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Sandra Alba is a Netherlands-based epidemiologist and a member of the Significance editorial board.


What was the impact of the Covid crisis on the field of epidemiology?

The most amazing part is that people around me finally understand what I do for living. And they can relate to the terms I use to describe my work. No, I don’t diagnose and treat skin diseases. No, I don’t run around with a syringe to take random blood samples or forcibly vaccinate people. Yes, I analyse data to plan and monitor health service delivery. Absolutely, I try my best to ensure the samples I work on are representative and unbiased. For sure, false positives and false negatives are an issue and we need to carefully think about which one is worse in which context.

What statistical techniques do you use most in your day-to-day work?

Regression analysis – when I’m lucky it’s linear, often it’s Poisson or negative binomial, but mostly it’s logistic. I recently had the opportunity to fit a zero-inflated Poisson model to predict subnational tuberculosis prevalence in Pakistan. It was a very enjoyable learning experience.

If you could be involved in any global health initiative in the world, what would it be?

I find the work of the WHO Global Health Observatory fascinating. It’s a database that provides the latest available data on causes of death and disability globally, by country, age, sex, etc. These estimates are key to ensuring that countries are able to prioritise resources and address the most pressing health problems in their context. They also enable countries and donors to monitor and evaluate the impact of disease control efforts. Of course, there are many issues with regards to the validity and legitimacy of these types of global estimates, but fundamentally I think they are the cornerstone of evidence-informed decision making in global health. I’m particularly interested in the value of disaggregations by sex, geographical areas and socio-economic groups to ensure equitable health service delivery.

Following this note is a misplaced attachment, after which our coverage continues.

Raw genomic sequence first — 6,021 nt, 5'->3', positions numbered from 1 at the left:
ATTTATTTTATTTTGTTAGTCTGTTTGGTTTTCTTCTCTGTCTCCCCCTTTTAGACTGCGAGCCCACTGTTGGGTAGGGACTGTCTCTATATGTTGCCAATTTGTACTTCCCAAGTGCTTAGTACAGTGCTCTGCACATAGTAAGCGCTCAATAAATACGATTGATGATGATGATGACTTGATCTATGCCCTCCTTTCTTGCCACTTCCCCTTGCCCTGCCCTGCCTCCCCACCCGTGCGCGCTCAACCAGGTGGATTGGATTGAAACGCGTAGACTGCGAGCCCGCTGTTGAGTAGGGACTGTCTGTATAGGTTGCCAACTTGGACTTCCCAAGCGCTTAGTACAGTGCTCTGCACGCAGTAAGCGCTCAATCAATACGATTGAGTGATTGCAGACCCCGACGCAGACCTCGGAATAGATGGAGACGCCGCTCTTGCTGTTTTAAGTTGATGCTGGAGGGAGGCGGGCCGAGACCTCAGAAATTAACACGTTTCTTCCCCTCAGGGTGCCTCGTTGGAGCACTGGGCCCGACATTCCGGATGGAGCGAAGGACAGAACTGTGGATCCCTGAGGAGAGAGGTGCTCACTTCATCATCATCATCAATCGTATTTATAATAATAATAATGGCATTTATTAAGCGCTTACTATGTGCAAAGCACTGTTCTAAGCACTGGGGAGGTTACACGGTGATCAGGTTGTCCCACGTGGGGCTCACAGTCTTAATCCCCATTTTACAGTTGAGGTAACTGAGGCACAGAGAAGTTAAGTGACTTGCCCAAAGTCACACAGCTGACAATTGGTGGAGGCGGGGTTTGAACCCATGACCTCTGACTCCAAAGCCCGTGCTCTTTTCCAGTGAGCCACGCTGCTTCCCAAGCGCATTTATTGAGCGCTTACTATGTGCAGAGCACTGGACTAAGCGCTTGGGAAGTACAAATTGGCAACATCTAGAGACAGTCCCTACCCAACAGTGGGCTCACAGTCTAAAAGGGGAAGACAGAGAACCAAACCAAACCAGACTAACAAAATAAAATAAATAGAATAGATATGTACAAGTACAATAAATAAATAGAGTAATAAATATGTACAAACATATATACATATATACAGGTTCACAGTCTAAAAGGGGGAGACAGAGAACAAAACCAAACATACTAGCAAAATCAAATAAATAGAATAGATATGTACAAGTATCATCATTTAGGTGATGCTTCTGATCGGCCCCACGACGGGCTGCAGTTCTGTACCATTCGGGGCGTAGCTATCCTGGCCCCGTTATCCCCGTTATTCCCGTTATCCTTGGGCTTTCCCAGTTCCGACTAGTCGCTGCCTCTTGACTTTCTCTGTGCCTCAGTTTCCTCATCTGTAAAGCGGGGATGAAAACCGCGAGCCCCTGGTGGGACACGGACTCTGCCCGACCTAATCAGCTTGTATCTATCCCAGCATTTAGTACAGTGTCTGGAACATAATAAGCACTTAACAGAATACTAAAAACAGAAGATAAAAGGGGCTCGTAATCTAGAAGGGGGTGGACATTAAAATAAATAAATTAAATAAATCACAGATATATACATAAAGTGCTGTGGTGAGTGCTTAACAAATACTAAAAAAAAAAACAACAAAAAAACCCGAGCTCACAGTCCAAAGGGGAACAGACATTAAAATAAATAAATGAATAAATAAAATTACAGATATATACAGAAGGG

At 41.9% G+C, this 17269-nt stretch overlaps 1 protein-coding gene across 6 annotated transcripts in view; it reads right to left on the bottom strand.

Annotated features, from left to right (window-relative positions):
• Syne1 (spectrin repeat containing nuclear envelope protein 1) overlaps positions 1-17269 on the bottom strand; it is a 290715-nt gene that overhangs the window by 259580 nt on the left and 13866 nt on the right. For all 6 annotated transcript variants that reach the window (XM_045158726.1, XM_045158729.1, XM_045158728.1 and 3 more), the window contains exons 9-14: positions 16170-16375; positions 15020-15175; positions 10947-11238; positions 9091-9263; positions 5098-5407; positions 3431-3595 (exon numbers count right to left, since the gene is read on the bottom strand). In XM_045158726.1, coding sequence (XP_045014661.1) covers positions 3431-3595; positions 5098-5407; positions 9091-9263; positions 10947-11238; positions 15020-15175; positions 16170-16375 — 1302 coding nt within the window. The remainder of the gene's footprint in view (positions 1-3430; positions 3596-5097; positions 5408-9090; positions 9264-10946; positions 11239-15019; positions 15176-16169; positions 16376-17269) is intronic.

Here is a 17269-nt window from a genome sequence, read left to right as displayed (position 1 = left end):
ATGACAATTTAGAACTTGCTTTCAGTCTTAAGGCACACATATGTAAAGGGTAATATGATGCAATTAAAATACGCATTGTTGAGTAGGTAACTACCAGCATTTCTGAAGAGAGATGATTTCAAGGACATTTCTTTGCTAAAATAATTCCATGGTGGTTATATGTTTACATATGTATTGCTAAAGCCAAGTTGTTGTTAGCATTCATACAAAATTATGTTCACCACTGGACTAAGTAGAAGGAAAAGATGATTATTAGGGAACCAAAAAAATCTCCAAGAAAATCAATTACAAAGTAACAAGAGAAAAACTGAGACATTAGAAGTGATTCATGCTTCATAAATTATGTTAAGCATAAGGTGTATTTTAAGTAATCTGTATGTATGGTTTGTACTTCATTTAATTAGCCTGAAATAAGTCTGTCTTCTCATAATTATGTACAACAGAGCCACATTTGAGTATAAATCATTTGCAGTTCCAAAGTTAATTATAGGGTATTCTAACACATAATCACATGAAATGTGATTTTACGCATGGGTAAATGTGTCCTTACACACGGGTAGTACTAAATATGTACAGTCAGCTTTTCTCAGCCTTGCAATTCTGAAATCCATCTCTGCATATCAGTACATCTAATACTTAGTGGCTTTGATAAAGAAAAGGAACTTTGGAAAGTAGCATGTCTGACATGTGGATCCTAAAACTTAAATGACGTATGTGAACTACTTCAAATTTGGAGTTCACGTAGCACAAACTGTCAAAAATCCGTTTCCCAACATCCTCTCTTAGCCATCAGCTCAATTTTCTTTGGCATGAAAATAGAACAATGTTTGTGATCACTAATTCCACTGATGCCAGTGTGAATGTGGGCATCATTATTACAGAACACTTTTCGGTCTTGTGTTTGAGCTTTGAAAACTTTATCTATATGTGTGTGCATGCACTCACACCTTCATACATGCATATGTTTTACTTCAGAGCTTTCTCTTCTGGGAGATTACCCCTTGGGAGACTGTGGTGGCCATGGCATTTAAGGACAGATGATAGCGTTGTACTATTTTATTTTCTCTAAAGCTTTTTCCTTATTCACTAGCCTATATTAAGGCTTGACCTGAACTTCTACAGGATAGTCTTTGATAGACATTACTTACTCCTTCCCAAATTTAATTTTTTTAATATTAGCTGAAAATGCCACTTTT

How do you see your field changing in the next 5–10 years?

I’d like to see a “democratisation of epidemiology” i.e. more patient, community and societal input throughout in all stages of epidemiological studies, from study preparation to dissemination of findings (as we advocate for in the BRIDGE guidelines for good epidemiological practice). I think that is key to fostering trust in science and ensuring the validity and trustworthiness of research. Ideally I’d also like to see some great positive AI breakthrough but I wonder if we will even witness a meaningful use of AI in epidemiology in coming years. At first glance, AI seems to offer so much potential to support evidence-informed decision making in health. But it’s also a black box-type of approach riddled with unknown biases and, as such, rather antithetical to good science.

What’s the funniest/strangest thing that’s ever happened to you in the line of work?

I was once invited to give an epidemiology workshop for a West African country’s public health department. My colleague and I opened the workshop on the first day and were briefly joined by an external person who came to say a few welcoming words. She noticed there were no women among the participants and simply asked why. Within hours, women started trickling in and silently filling the back row seats. I was so pleased to see that happening but, just as they had appeared, these women soon started disappearing again. As it turns out, they had been sent to buy groceries and prepare drinks and snacks for the coffee break.

After the break, my colleague and I reviewed the programme, scrapped all future coffee breaks, and explained that we valued women’s presence in the workshop more. Our caffeine withdrawal headaches increased in intensity as the days went by, but they were worth it: on the last day all the ladies thanked us for the possibility to join the workshop. But more surprisingly and noteworthy, the (male) head of department thanked us for opening his eyes to the ‘hidden potential’ residing in his female workforce. That’s when I realised that only privileged women – like me – have the luxury of not having to think of feminism and women’s rights on a daily basis. But also that even a simple innocent question asked at the right time and right place can make a big difference. Since then I always try to keep tabs of the male/female ratio and to speak out if I notice anything unusual.


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